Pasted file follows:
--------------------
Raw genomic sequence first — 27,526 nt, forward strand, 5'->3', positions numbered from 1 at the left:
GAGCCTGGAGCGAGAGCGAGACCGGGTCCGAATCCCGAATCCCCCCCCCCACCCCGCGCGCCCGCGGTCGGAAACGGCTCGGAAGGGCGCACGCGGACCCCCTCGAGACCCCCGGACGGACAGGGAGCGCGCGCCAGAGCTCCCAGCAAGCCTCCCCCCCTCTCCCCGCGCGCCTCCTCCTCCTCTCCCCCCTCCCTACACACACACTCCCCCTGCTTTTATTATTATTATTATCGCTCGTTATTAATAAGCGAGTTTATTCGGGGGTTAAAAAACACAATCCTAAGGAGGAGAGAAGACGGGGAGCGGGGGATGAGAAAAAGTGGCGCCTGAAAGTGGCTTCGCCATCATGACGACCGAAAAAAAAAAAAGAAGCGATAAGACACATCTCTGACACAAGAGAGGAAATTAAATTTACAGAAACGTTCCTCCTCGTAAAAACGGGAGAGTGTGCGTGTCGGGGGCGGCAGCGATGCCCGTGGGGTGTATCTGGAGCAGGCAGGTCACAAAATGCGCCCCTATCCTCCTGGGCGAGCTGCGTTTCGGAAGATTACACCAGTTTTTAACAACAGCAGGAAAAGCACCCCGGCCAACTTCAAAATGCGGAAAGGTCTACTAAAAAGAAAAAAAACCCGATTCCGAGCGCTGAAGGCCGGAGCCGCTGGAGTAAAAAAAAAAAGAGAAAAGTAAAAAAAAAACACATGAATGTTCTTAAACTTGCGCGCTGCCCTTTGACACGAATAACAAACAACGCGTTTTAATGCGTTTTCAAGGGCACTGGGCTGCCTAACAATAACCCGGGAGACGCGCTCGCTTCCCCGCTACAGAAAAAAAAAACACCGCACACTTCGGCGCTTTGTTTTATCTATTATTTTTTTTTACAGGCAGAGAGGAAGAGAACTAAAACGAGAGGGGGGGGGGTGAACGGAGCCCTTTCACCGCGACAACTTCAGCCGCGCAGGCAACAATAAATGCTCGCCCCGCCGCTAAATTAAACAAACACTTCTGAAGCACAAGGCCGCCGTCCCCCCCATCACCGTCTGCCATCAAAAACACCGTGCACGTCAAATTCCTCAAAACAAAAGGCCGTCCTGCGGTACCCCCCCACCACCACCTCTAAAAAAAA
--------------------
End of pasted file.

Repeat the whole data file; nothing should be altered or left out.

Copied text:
Raw genomic sequence first — 27,526 nt, forward strand, 5'->3', positions numbered from 1 at the left:
GAGCCTGGAGCGAGAGCGAGACCGGGTCCGAATCCCGAATCCCCCCCCCCACCCCGCGCGCCCGCGGTCGGAAACGGCTCGGAAGGGCGCACGCGGACCCCCTCGAGACCCCCGGACGGACAGGGAGCGCGCGCCAGAGCTCCCAGCAAGCCTCCCCCCCTCTCCCCGCGCGCCTCCTCCTCCTCTCCCCCCTCCCTACACACACACTCCCCCTGCTTTTATTATTATTATTATCGCTCGTTATTAATAAGCGAGTTTATTCGGGGGTTAAAAAACACAATCCTAAGGAGGAGAGAAGACGGGGAGCGGGGGATGAGAAAAAGTGGCGCCTGAAAGTGGCTTCGCCATCATGACGACCGAAAAAAAAAAAAGAAGCGATAAGACACATCTCTGACACAAGAGAGGAAATTAAATTTACAGAAACGTTCCTCCTCGTAAAAACGGGAGAGTGTGCGTGTCGGGGGCGGCAGCGATGCCCGTGGGGTGTATCTGGAGCAGGCAGGTCACAAAATGCGCCCCTATCCTCCTGGGCGAGCTGCGTTTCGGAAGATTACACCAGTTTTTAACAACAGCAGGAAAAGCACCCCGGCCAACTTCAAAATGCGGAAAGGTCTACTAAAAAGAAAAAAAACCCGATTCCGAGCGCTGAAGGCCGGAGCCGCTGGAGTAAAAAAAAAAAGAGAAAAGTAAAAAAAAAACACATGAATGTTCTTAAACTTGCGCGCTGCCCTTTGACACGAATAACAAACAACGCGTTTTAATGCGTTTTCAAGGGCACTGGGCTGCCTAACAATAACCCGGGAGACGCGCTCGCTTCCCCGCTACAGAAAAAAAAAACACCGCACACTTCGGCGCTTTGTTTTATCTATTATTTTTTTTTACAGGCAGAGAGGAAGAGAACTAAAACGAGAGGGGGGGGGGTGAACGGAGCCCTTTCACCGCGACAACTTCAGCCGCGCAGGCAACAATAAATGCTCGCCCCGCCGCTAAATTAAACAAACACTTCTGAAGCACAAGGCCGCCGTCCCCCCCATCACCGTCTGCCATCAAAAACACCGTGCACGTCAAATTCCTCAAAACAAAAGGCCGTCCTGCGGTACCCCCCCACCACCACCTCTAAAAAAAA